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Developing artificial intelligence technologies in the UK

Morning, Thursday, 10th September 2020

Online Conference

***Full-scale policy conference taking place online***

This conference focuses on AI technologies in the UK.

We are delighted to include keynote contributions from: Professor Dame Wendy Hall, Regius Professor of Computer Science, University of Southampton; AI Skills Champion for the UK and Chair, Ada Lovelace Institute; Sana Khareghani, Head, Office for Artificial Intelligence and James Wise, Partner, Balderton Capital.

Delegates will discuss developments so far and priorities going forward for:

  • supporting the UK’s commercial AI sector
  • putting in place data standards and infrastructure
  • addressing key ethical issues

We also expect discussion on the contribution of AI to the work going on to deal with the COVID-19 pandemic, and what can be learned and taken forward from the response of the sector in areas such as responsiveness, agility and collaboration.

Developments that are relevant to the discussion:

Policy progress and developments

Guidance for users of AI

Ethics and trust

Publications from the Centre for Data Ethics and Innovation (CDEI), including:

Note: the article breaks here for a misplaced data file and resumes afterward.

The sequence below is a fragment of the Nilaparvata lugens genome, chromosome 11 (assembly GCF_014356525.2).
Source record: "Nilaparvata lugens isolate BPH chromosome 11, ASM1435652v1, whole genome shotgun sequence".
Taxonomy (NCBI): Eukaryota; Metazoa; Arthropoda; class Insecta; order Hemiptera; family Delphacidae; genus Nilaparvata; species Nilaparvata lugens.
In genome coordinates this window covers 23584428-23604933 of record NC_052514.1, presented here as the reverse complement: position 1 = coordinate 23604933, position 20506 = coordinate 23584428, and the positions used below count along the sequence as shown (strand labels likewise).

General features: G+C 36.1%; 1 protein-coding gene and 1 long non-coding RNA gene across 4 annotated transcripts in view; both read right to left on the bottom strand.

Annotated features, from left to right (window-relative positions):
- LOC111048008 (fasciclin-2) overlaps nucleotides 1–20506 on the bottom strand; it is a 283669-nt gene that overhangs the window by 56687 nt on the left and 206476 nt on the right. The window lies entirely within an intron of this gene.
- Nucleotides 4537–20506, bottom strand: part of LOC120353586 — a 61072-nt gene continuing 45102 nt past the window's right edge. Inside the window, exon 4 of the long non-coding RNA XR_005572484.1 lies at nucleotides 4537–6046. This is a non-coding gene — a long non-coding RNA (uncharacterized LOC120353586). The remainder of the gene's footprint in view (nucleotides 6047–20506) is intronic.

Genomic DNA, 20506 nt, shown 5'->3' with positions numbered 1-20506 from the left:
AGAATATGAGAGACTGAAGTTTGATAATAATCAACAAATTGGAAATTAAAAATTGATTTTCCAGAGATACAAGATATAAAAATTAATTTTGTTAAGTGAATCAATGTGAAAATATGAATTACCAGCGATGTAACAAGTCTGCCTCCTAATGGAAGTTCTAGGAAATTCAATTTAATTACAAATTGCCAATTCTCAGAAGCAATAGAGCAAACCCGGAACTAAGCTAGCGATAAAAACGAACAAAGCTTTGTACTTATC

• an interim report on algorithmic bias
  • the final report on online targeting
  • a series of papers on issues of public concern in AI ethics, as well as the conclusion of the Open Data Institute’s three pilot data trust projects last year
  • the recent CDEI AI Barometer report- which updates analysis of the most urgent opportunities, risks, and governance challenges associated with AI and data use, and identified:

    • priority fields with work to do to maximise the benefits of AI, including social media moderation, fraud detection, clinical diagnosis support, and the finance and insurance sectors
    • risks including algorithmic bias, lack of clarity and understanding over algorithmic decision making, and lack of consent around data collection and use
    • moves that would facilitate wider uptake of AI technologies, including increasing public trust through greater transparency around AI and data use, and improving the quality and availability of data

Skills and the talent pipeline

  • the Centres for Doctoral Training programme for AI PhDs
  • the recent announcement from the Government that 2,500 new places on AI and data science conversion courses will be open to applicants from Autumn 2020 - with 1,000 scholarships specifically targeting students from under-represented backgrounds
  • developments in the Government’s proposals for immigration policy going forward

The discussion in detail:

Data protection, transparency, trust and tackling bias

  • mitigating potential risks to personal data and privacy associated with AI across the public and private sectors
  • increasing the availability of data sets for use in AI development, including:

    • personal data such as healthcare records, as well as systems data
    • balancing openness with ethical and privacy considerations
  • how best to achieve transparency with respect to AI-driven decision-making